A telescope placed safely on Earth has given scientists their first insight, in real time, at the moment when a giant red giant will transform into a supernova. The red giant planets are not the most powerful stars in the universe, but they are the most massive stars.
The star is located in the galaxy NGC 5731, which is 120 million light-years away, and was ten times larger than our Sun before it exploded, he writes. CNN.
Before stars transform into a supernova, it is not uncommon to see violent volcanic eruptions of gas glowing from the star. This is referred to as the Death Star Struggle. Prior to historical observation, astronomers believed that the giant red giants did not go through this phase of outbursts until they exploded, and that they simply died in silence.
But what the researchers observed changes everything.
Astronomers watched the star slowly but surely toward an explosion, before it finally collapsed and became a Type II supernova. The observation was described in detail in a peer-reviewed study published in the scientific journal Astrophysical Journal.
This is a historic breakthrough in our understanding of what happens to a massive star before it dies, says lead researcher behind the study, Wayne Jacobson Gallan, in a press release.
Astronomers have never before had the opportunity to observe the activity of the red giant before the actual explosion occurred.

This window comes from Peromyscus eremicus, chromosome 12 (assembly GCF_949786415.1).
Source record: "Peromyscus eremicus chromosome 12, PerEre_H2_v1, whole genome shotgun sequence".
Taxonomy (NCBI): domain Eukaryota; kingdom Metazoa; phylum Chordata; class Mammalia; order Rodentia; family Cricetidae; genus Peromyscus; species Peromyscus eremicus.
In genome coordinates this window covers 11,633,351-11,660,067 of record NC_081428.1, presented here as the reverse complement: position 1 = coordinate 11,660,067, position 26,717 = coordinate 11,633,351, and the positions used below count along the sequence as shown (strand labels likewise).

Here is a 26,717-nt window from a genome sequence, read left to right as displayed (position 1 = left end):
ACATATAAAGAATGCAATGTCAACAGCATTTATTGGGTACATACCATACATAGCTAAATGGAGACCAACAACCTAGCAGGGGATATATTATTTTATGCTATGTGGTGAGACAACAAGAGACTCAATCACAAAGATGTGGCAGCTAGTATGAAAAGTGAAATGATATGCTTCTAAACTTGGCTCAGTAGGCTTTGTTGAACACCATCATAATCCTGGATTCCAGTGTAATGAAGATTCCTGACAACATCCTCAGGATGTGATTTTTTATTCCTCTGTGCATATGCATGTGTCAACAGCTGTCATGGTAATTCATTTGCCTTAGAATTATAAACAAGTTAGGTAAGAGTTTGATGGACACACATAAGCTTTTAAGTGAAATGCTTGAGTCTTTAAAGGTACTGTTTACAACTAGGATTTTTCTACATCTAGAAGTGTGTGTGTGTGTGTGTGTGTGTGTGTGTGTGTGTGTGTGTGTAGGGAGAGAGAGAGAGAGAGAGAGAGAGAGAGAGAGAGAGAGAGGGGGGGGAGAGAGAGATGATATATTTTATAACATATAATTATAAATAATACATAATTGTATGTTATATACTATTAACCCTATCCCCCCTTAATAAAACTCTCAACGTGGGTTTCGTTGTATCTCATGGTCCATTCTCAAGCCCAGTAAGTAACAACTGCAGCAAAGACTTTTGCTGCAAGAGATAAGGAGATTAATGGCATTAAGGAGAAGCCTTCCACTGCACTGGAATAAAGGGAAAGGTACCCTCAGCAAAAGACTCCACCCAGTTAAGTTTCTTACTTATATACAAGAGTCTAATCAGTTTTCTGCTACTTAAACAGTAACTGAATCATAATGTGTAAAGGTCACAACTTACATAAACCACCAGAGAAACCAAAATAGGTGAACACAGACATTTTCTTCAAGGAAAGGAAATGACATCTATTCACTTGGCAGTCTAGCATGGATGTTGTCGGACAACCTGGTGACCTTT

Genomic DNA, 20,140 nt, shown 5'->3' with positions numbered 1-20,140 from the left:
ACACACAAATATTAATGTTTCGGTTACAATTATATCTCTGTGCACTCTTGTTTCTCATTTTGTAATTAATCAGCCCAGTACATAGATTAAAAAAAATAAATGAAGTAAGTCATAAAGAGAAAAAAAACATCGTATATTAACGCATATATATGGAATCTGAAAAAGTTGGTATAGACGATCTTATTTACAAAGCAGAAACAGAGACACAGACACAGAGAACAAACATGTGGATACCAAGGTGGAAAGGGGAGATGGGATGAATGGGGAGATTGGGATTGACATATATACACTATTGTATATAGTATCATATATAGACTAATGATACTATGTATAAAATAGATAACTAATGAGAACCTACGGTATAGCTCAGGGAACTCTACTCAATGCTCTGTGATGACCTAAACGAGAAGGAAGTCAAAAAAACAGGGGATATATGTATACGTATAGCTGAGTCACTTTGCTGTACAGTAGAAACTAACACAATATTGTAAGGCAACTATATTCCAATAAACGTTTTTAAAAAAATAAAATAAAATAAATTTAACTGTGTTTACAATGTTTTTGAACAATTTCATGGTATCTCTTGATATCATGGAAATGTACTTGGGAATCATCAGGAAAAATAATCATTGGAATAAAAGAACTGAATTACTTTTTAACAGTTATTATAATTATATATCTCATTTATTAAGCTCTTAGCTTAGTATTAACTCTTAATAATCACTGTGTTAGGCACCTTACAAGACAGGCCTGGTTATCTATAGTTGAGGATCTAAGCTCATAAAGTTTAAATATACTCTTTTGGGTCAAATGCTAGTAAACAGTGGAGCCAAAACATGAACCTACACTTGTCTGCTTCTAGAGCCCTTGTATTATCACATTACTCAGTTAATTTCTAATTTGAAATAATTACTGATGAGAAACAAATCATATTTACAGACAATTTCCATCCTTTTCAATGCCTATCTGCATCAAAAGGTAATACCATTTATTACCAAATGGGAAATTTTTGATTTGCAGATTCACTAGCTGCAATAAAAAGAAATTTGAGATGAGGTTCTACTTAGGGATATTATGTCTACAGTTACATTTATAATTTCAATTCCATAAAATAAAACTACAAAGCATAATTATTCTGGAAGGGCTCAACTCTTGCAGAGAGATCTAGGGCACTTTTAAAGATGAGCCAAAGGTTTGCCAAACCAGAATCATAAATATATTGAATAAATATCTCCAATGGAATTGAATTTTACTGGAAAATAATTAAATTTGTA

– Time bomb
Scientists first recognized the star’s unusual behavior 130 days before it transformed into a supernova. A strong light radiation was observed in the summer of 2020, captured by the University of Hawaii’s Pan-STARRS telescope located on the island of Maui.
A few months later, in the fall of 2020, a supernova appeared in the same place. Thus, the researchers were able to confirm that the light they observed a few months ago was the death knell of the star.
It was like standing and watching a time bomb, says researcher Raffaella Margotti, professor of astronomy and astrophysics at UC Berkeley. CNN.
Now researchers are diving into the books and rewriting our understanding of the death of a supernatural giant.
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Supernova in “Our Neighborhood”
It wasn’t long ago that scientists were able to notice changes in the behavior of the giant red giant Betelgeuse, one of the most powerful stars in our starry sky.
The aging star caught the attention of astronomers in 2019 when it suddenly became weaker. Within a few months, the change was so violent that it was visible to the naked eye from Earth, and was at its weakest since we began observing the star 150 years ago.
The observation was published in a study in Astrophysical Journal.
Astronomers around the world were preparing for the possibility of a supernova soon in our “neighborhood,” but within a few months, Betelgeuse was back to its “I” normal. By the way, it would not be dangerous for us on Earth if Betelgeuse exploded, even if it was clearly visible, even without binoculars.
The Hubble telescope has since revealed that a cloud of dust spewed from the star has caused the brightness to drop. However, the star’s behavior is unusual, and scientists still believe it may be a sign that it is a killer.
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